David Dreier at RealClearPolicy:

During the 2016 campaign, Hillary Clinton proposed spending $275 billion over five years on infrastructure, and Donald Trump promised “at least double” that. Now, the President says he wants to spend “at least $1 trillion” on infrastructure, and Joe Biden says promises $2 trillion in his first term. The ante is being upped, but nothing is happening, and America’s infrastructure keeps failing.

Meanwhile, we desperately need to restart an economy ravaged by COVID. This is the time. Interest rates are at rock-bottom, and investors are ready to deploy capital in the world’s largest market. Massive investment in infrastructure will quickly put Americans to work at home improving roads, bridges, sewage systems, energy pipelines, an electric grid that ranks 26th in the world, airports that are a global embarrassment, and much more.

What’s missing? Money.

A 2017 report card on the condition of infrastructure from the American Society of Civil Engineers gave the U.S. a grade of D+ and estimated that $4.5 trillion was required by 2025 for remediation; that figure is now $1.5 trillion higher. While there is bipartisan will in Congress and the White House to address the problem, the cupboard is bare. The U.S. faces a record $3.7 trillion budget deficit this year.

Reviving infrastructure, however, does not require taxpayer dollars. A new private institution can attract investment money from around the world and put it to work in rebuilding projects in the United States. That institution is a nationwide infrastructure bank that requires zero federal funding or loan guarantees. As a “non-bank bank,” it would take no deposits. Its model is the Federal Home Loan Bank (FHLB) system, which is privately owned, managed, and funded. With $1.3 trillion in assets, the FHLB has been a safe source of funds for the U.S. housing market for the past 88 years. During the 2008 financial crisis, for example, the FHLB provided $1 trillion in advances when other sources of credit dried up.

The U.S. is the only major developed country without an infrastructure bank. The European Investment Bank (EIB) has helped Europe become “more adept than America at mobilizing private capital for public infrastructure,” writes Terrence Keeley, global head of the official institutions group at BlackRock, the largest investment management firm in the world. The EIB is credited with creating 1.7 million jobs.

The U.S. has state infrastructure banks, but most are moribund or tiny. The proposed new private infrastructure bank would provide funding to help revive these state banks so they can put money to work. Funds, as well, would go to private-sector projects. According to a Cato Institute study, just 3% of fixed assets are held by the federal government, 19% by state and local governments, and 78% by private owners. No matter who owns the assets, every trillion-dollar investment creates 12 million new jobs, according to Georgetown University researchers.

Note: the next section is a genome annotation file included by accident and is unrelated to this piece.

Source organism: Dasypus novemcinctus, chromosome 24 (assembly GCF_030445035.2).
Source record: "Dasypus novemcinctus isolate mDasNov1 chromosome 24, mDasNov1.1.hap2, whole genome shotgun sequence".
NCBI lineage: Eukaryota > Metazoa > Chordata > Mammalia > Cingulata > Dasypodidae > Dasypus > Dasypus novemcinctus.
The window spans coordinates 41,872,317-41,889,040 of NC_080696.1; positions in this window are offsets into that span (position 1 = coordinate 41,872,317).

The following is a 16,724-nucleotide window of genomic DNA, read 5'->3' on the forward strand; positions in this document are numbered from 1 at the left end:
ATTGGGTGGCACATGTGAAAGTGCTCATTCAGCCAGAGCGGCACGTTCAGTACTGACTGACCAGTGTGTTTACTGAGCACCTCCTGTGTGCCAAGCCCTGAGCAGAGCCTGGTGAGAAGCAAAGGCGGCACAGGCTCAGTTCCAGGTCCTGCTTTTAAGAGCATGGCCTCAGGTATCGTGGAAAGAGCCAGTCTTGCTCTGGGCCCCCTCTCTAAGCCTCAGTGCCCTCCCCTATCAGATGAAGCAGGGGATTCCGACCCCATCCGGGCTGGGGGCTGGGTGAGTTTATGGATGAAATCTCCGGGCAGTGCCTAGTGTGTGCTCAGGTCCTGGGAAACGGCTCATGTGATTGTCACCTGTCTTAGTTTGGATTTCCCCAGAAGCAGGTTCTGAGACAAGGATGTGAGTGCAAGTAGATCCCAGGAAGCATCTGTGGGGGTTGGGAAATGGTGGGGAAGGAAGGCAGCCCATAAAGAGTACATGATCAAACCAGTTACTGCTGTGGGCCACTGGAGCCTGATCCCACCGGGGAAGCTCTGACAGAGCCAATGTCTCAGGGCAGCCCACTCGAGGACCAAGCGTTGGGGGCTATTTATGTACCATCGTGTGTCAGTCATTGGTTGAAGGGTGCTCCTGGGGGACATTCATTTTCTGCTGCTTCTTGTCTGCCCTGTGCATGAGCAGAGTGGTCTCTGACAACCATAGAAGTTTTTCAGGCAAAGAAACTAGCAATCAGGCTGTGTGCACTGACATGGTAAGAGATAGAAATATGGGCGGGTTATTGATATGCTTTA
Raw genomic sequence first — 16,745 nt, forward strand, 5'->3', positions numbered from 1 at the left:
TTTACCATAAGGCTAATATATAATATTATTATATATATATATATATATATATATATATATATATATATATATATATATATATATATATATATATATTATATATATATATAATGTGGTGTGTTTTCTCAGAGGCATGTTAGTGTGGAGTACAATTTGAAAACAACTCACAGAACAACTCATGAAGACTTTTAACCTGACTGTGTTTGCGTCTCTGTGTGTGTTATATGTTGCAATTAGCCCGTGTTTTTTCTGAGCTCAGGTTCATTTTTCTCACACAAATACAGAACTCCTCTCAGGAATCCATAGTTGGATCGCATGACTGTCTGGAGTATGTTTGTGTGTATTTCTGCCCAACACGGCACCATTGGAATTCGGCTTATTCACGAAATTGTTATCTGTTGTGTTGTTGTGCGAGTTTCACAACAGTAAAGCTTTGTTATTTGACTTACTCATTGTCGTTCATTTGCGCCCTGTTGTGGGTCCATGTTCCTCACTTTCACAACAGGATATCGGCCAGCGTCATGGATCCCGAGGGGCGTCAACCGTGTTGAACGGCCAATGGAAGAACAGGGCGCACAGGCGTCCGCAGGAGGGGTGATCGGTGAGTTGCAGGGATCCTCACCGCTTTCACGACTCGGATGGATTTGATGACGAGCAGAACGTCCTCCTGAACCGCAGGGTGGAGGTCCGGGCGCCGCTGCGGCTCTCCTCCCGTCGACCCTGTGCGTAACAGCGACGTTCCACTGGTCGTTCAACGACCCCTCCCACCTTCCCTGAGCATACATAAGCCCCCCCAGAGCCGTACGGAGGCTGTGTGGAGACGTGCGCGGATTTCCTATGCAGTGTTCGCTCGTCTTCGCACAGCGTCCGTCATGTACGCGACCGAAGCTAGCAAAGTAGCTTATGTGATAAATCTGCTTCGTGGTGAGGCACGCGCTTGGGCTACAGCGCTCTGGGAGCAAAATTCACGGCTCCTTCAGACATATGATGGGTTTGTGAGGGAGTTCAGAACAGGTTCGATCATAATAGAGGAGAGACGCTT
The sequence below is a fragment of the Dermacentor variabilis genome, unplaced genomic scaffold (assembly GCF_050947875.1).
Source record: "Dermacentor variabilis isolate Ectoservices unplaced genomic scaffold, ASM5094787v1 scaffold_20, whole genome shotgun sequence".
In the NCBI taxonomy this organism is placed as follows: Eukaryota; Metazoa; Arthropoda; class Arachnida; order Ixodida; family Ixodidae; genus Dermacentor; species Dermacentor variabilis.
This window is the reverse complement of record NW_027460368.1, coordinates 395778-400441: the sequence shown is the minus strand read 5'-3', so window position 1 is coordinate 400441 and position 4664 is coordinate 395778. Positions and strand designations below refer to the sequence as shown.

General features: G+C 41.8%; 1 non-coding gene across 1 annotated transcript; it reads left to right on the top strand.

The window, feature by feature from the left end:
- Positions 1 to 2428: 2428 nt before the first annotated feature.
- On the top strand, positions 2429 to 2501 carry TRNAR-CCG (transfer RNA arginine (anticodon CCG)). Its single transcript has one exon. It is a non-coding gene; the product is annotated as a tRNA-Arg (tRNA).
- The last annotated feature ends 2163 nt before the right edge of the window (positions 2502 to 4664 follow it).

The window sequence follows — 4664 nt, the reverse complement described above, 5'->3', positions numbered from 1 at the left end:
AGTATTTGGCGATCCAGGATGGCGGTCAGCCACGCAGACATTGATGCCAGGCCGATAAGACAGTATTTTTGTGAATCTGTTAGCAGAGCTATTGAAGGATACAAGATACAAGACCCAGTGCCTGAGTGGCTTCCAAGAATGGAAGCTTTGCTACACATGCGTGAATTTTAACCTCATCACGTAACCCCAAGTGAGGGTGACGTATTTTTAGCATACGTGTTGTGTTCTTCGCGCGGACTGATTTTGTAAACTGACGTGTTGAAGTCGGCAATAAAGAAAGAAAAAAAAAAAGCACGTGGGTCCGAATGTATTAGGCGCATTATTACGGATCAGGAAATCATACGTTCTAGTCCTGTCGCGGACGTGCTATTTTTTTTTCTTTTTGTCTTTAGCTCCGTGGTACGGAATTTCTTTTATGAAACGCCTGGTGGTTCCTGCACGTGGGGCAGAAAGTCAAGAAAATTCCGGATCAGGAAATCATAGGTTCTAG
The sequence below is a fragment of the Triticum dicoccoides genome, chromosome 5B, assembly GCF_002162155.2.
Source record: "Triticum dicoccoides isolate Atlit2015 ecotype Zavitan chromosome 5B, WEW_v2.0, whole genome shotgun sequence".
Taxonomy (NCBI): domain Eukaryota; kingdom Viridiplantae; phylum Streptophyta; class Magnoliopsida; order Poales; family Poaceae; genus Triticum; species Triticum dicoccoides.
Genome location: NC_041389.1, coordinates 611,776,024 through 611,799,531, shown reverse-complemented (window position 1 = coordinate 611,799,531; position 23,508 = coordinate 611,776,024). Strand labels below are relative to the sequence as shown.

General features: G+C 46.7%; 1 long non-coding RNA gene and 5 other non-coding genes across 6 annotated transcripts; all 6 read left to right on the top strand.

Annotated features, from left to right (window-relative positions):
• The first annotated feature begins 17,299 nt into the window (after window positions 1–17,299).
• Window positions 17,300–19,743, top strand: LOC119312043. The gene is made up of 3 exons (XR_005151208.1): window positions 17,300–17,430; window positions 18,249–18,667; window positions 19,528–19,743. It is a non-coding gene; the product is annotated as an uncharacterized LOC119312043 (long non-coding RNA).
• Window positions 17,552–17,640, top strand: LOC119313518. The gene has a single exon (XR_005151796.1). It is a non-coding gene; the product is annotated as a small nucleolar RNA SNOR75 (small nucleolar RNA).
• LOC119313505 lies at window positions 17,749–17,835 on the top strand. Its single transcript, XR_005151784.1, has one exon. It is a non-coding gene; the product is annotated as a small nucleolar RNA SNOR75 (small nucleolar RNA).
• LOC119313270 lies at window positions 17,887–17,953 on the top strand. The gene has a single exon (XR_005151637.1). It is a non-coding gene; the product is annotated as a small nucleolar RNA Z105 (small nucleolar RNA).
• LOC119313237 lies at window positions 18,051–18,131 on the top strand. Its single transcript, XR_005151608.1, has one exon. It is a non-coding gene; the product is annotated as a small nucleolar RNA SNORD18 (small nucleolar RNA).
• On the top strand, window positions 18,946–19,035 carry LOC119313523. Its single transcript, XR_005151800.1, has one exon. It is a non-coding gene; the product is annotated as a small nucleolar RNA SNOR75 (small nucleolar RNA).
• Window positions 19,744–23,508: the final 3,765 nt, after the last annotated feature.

There are hundreds of important projects waiting for the funding an infrastructure bank could offer: the Camden Spaceport in Georgia, the Gateway Tunnels in New York and New Jersey, the Texas Central Railway (high-speed train line), the Sites Reservoir in California, and many more.

Where would the money come from? The U.S. is a magnet for investors around the world — investment and pension funds, sovereign wealth funds, wealthy individuals, banks and other financial institutions. What these investors demand is a responsible manager for their money, a bank that can select and oversee the right projects to produce a profit.

The federal government’s role — as outlined in a bill introduced just last month, the Infrastructure Bank for America Act — would be to charter the bank, oversee it, and offer a tax credit. The five-year credit would amount to 10% annually of the amount of equity an investor purchases in the bank. This is not an unusual incentive for directing funds to socially valuable projects, and the foregone revenues would pale in comparison to the hundreds of billions that the Treasury would receive in new taxes from the projects.

The equity would provide the capital cushion that all banks need, and shareholders would elect directors, who in turn would hire management — all without political interference. The Federal Reserve would provide oversight for the bank, which would be designated, like any large commercial bank, as a SIFI, or systemically important financial institution, to ensure its safety. The Fed might also use funds from its quantitative easing program to buy infrastructure bank bonds – purchases that have no effect on the federal debt.

A national private infrastructure bank will make America a better, more productive place to live – all the while generating millions of new jobs at no cost to taxpayers a time of high unemployment. The question now is whether Democrats and Republicans can get together in this time of crisis to rebuild America.


David Dreier served 22 years in the U.S. House of Representatives, including 10 years as chairman of the Rules Committee. He chairs the Annenberg-Dreier Commission, which seeks to strengthen the free flow of goods, services, capital, ideas, information and people throughout the greater Pacific region.